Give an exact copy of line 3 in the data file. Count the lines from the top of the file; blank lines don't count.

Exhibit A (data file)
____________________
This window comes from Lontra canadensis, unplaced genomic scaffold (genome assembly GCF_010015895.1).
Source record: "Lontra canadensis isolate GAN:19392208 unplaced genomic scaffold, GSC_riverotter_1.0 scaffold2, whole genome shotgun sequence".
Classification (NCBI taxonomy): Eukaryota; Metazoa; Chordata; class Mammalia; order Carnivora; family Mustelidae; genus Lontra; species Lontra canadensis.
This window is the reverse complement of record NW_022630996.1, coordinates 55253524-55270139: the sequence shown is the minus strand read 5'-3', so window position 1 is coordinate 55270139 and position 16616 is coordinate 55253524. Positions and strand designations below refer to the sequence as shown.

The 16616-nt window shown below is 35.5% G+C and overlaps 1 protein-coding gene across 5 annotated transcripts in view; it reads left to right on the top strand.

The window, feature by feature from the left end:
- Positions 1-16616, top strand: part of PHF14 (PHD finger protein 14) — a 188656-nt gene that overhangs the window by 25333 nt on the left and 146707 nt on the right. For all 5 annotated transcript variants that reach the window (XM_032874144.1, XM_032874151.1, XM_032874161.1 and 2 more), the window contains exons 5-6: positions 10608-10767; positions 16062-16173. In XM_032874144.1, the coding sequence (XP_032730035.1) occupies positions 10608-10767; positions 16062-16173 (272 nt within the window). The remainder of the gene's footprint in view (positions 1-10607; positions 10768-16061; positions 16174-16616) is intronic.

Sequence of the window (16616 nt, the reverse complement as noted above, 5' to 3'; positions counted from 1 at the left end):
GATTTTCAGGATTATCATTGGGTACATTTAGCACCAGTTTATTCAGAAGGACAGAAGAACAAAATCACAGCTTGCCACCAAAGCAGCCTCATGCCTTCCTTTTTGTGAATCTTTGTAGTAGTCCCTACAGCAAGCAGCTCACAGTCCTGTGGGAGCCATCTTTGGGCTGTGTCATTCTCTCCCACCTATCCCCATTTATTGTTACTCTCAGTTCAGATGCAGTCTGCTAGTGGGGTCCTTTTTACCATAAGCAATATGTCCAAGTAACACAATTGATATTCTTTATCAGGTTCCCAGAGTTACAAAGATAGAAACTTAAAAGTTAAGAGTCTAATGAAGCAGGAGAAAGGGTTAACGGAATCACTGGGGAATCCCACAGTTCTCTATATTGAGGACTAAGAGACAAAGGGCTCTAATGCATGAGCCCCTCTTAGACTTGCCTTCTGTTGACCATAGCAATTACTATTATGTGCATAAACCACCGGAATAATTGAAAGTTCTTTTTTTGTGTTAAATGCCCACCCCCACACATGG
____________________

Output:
Classification (NCBI taxonomy): Eukaryota; Metazoa; Chordata; class Mammalia; order Carnivora; family Mustelidae; genus Lontra; species Lontra canadensis.